Semrush – this does a whole lot more than keyword research. It will also help you with competitor research (what they are doing for both organic and paid traffic), creating your content plan and a few other things. With plans starting from USD119.95 per month, you can get great value out of it if you use it.
The subscription may be a reasonable cost of doing business, but I’ve signed up to enough things over the years to understand that once you’re subscribed to a few things, they all start adding up and you’re probably only using a fraction of the subscriptions you’re paying for.
….so set some time aside to familiarise yourself and use it, sign up for the 7 day trial, and at the end of the 7 day trial you will have everything you need to go it alone, or know if it is worth continuing with the paid subscription.
Paying To Have the Keyword Research Done for You
For the time it takes to learn how to do keyword research properly and the cost of any paid subscriptions, it might be worth just outsourcing it to someone that has the experience and tools to do it properly. You could engage an SEO/digital marketing agency that will do it as part of a more comprehensive strategy, or find a freelancer on a platform like Upwork.com that might do it for something like $50.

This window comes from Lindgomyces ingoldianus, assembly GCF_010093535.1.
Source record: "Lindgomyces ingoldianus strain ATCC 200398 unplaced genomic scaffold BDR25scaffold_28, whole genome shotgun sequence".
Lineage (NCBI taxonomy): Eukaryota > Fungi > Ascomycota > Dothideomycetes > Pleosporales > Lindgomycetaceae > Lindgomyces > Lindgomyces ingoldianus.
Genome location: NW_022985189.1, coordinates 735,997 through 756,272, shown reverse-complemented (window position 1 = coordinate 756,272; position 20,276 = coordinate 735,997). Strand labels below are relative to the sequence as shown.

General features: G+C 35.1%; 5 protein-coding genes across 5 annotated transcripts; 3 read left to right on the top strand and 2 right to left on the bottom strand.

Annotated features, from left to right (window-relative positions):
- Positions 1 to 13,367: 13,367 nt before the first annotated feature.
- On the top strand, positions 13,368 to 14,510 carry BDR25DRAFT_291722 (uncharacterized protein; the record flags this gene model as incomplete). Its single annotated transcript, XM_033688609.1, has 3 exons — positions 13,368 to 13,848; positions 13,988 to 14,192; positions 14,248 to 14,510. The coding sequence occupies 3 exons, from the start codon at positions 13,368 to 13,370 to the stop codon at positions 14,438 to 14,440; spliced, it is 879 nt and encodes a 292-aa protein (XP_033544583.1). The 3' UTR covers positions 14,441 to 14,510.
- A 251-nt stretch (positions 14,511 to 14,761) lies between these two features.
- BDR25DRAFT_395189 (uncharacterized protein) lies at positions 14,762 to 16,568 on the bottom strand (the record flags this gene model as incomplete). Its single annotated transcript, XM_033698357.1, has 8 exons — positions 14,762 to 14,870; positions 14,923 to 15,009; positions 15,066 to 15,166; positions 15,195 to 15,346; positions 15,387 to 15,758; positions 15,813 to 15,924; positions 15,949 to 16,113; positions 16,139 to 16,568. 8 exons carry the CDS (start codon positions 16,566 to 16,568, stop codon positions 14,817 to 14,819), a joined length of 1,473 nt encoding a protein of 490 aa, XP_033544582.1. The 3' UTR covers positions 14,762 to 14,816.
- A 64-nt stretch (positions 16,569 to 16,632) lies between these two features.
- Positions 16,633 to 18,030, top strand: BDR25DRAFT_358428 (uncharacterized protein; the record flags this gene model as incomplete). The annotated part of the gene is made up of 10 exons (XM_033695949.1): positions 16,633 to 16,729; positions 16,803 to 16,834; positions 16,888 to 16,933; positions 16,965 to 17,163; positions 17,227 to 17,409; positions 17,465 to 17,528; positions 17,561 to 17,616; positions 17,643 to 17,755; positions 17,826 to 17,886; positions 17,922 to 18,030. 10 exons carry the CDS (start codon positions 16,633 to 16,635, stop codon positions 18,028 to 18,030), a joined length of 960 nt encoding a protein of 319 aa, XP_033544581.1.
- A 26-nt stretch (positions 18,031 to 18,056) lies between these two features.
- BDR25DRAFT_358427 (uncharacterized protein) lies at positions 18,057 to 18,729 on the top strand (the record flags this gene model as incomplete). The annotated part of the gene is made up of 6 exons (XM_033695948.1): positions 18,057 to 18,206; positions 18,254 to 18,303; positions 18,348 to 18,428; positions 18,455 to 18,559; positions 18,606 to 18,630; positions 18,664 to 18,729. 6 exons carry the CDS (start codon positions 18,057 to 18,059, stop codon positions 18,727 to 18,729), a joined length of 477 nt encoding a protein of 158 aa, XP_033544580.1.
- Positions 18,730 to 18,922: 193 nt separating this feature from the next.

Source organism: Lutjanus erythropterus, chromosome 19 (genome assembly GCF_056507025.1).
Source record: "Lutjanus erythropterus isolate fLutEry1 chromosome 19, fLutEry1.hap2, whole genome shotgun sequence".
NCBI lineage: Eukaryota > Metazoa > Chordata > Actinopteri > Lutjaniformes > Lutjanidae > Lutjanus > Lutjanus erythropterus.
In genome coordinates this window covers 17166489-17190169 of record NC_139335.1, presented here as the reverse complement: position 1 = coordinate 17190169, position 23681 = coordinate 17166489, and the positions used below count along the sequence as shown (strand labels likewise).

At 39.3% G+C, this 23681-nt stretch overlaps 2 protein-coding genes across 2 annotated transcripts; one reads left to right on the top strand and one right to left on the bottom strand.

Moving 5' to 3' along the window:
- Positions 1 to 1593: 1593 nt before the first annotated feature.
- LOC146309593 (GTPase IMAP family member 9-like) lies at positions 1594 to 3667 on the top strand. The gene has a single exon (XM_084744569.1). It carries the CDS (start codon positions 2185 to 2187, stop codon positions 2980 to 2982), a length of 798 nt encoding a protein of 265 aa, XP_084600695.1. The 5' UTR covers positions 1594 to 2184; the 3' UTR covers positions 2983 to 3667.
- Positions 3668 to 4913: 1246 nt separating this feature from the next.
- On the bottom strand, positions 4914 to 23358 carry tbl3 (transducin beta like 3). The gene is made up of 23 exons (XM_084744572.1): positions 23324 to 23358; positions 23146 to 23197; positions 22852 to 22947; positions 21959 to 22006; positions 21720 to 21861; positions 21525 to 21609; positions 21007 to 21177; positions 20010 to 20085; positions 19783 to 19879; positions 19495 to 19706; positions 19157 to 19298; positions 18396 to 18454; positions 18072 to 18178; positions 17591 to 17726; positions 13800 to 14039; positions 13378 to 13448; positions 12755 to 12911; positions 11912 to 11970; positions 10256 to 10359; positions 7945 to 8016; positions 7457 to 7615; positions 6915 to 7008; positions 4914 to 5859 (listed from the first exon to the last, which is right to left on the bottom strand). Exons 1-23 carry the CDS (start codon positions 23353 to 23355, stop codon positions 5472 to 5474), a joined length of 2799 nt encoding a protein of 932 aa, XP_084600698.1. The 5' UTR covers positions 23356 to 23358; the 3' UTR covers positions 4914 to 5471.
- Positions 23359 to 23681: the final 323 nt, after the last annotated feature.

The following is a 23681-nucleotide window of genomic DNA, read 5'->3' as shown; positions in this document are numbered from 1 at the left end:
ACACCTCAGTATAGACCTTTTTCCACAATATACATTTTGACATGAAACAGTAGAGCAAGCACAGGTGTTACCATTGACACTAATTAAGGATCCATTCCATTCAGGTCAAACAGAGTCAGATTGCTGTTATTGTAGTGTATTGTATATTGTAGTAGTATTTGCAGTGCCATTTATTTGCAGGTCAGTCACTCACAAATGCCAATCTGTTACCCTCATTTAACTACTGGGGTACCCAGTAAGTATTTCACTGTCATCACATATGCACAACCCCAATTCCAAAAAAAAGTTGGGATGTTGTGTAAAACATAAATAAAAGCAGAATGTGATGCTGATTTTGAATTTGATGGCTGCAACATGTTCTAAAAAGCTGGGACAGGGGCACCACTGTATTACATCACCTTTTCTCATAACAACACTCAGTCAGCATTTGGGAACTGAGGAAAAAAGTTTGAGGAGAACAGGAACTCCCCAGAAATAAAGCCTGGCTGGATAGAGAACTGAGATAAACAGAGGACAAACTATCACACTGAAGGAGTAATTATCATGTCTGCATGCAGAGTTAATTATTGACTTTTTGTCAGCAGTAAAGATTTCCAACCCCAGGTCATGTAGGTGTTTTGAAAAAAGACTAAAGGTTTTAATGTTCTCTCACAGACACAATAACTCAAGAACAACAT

Combining your topic clusters and keyword research to come up with content ideas
Keyword research is all about knowing what people are looking for, but from there you still need to be able to group them and come up with content ideas that people will want to read.
Take for example the ability for FocalContact to automate Google Review requests. If one of the markets we are targeting is healthcare, we know they have restrictions around how they are allowed to use reviews so if they are searching for things like “AHPRA guidelines for reviews” and “asking patients for Google reviews”, then it made sense for us to write an article on How to get more Google Reviews for your healthcare practice & stay AHPRA compliant.
Places to go to create content ideas:
1. Wherever your target market is hanging out. In groups (e.g. Facebook and LinkedIn Groups) and forums where your ideal clients hang out, people are asking questions and seeking advice from the community – not only can you go in there and add value to the community (let people come to you and don’t be spammy), you can also use the questions as ideas for content. Check out websites like Quora and Reddit, or Google things like “[keyword/niche] + forum”.
2. Top search results for your keyword of interest
3. Your competitors
4. Tools for trending topics – here’s a list of 14
The last 3 are going to give you content inspiration. Don’t just rip off someone else’s content – make it your own and better – give Google a reason to rank you, and bring your own voice to it.